It’s that time of year again for our annual blackberry picking trip. Here in Western Maine toward the end of summer marks the beginning of blackberry picking season. The blackberry season can run from the end of July through September and in some years until October. This has become a very sweet annual tradition for us. We hop in the truck and head up to the mountains with containers for the berries, mosquito netting and bear spray, because you just never know. The blackberries grow along the dirt trails that were once used for logging trucks. During the winter, these trails are used for snowmobiling and hiking. We discovered the blackberries by accident while hiking and we now have a few favorite blackberry bushes that we like to visit every year. These bushes yield really big and juicy berries that just fall right off the branches for easy picking.
We made out pretty well with our blackberry booty. We ended up filling two glass gallon containers and not to mention the many berries consumed while on the trail. If you purchase blackberries from the market, I believe they are running about $3.49 for 6 ounces or $9.31 per pound. Blackberries offer many health benefits such as providing high amounts of antioxidants and being full of vitamins and minerals, like C, K, and manganese as well as being high in fiber. We freeze them and use them during the year in smoothies, on top of oatmeal and salads and for baking, of course. The following photographs are from our annual mountain blackberry harvest.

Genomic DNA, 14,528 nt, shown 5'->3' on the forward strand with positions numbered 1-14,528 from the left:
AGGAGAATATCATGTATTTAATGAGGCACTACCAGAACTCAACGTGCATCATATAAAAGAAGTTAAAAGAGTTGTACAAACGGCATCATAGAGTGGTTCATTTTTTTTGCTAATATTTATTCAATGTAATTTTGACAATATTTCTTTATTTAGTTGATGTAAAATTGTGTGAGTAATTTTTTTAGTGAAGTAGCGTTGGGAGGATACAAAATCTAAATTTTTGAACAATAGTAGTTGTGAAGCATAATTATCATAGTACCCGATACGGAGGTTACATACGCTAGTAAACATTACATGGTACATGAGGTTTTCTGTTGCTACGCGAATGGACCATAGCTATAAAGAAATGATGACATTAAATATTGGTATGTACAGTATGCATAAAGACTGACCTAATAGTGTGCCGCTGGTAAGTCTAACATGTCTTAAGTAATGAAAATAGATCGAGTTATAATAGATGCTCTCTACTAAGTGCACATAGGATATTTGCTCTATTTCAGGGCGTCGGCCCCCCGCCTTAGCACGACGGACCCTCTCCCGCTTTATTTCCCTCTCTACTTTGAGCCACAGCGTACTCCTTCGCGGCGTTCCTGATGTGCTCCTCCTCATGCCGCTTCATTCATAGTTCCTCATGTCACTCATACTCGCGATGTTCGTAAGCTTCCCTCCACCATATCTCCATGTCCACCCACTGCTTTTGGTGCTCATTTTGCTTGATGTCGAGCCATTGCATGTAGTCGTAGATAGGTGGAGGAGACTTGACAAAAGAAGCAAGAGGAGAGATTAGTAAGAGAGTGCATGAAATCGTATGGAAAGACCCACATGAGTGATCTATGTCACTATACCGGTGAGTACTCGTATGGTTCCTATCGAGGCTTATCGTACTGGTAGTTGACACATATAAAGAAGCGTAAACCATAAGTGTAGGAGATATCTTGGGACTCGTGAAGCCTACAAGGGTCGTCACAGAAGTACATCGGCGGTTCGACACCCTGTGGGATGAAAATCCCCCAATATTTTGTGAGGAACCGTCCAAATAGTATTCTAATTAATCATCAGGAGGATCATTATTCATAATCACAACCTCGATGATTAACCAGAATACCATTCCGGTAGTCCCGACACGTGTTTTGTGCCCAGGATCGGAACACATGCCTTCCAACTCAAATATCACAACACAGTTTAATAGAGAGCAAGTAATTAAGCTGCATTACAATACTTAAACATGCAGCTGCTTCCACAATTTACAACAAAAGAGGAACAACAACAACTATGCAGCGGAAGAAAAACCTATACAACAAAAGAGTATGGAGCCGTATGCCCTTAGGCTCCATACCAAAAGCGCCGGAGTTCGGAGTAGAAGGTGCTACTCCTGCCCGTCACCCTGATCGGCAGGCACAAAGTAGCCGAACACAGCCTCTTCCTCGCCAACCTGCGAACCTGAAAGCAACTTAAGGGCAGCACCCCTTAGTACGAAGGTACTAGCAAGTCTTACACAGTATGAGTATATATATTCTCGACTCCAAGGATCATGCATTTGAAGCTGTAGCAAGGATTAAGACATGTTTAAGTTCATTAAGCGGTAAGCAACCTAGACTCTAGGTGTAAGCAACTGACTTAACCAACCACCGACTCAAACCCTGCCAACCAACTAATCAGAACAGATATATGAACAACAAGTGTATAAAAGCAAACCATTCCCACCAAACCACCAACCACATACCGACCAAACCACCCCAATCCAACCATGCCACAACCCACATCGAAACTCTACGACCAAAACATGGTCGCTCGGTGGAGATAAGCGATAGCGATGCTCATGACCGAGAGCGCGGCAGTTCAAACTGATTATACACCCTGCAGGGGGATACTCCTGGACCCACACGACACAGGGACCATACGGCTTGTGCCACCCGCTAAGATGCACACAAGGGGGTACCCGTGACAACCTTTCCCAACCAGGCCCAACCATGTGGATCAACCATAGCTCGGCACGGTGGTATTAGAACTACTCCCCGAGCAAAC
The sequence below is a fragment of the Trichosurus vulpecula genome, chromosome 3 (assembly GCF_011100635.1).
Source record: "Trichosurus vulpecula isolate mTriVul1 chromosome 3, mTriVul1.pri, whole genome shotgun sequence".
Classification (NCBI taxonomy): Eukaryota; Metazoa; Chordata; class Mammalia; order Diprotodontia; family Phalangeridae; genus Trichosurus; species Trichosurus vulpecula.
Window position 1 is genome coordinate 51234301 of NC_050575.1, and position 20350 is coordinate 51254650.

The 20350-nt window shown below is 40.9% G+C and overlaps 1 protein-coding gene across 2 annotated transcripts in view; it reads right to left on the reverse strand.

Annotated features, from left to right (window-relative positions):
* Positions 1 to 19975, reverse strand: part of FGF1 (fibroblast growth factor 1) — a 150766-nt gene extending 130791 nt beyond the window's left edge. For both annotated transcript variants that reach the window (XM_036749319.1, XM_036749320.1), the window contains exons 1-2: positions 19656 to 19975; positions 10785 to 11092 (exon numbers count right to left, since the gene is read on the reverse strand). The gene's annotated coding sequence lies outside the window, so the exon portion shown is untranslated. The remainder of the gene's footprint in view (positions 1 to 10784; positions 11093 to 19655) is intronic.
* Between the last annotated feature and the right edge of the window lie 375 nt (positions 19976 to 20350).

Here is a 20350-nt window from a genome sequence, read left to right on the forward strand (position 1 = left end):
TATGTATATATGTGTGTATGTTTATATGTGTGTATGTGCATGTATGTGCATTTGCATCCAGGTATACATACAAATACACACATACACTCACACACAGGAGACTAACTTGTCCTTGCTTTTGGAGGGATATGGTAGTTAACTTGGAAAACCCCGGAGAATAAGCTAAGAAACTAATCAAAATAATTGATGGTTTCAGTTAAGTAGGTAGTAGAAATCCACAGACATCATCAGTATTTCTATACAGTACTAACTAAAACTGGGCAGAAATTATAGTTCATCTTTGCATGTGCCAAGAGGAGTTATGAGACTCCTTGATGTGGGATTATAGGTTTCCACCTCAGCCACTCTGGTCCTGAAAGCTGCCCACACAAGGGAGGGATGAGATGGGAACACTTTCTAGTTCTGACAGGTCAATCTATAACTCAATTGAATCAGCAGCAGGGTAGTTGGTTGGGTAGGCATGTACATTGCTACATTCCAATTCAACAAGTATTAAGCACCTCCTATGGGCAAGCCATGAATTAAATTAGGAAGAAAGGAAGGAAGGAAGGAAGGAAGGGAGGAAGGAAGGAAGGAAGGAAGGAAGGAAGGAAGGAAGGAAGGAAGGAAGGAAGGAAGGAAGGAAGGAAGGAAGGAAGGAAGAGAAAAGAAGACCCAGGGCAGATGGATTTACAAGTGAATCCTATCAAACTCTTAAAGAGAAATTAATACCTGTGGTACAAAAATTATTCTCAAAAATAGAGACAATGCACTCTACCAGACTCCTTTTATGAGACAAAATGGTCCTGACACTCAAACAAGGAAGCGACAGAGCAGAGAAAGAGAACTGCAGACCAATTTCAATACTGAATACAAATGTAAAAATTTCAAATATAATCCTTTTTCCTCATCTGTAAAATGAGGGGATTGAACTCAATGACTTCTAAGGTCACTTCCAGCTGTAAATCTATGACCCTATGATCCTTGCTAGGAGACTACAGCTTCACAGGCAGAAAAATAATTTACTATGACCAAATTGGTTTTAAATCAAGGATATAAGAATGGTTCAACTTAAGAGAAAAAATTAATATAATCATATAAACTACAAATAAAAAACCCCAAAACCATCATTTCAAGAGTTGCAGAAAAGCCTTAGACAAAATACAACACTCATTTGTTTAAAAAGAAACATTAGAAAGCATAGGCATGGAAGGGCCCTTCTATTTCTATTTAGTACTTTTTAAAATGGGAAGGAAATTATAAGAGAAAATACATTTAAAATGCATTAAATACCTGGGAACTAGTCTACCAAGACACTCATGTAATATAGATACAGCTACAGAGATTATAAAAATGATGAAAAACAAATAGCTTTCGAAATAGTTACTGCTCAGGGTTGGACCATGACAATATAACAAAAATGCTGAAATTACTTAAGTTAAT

Taking the pickup truck to go blackberry picking
The blackberry trail
Blackberry Bushes (Rosaceae)
Blackberry picking in Western Maine
Blackberries (Rosaceae), ready to be picked
A white admiral butterfly (Limenitis arthemis), resting on the leaf of a blackberry bush (Rosaceae)
Ripe blackberries (Rosaceae)
A mixture of ripe, ripening and unripe blackberries (Rosaceae)
A handful of freshly picked blackberries (Rosaceae)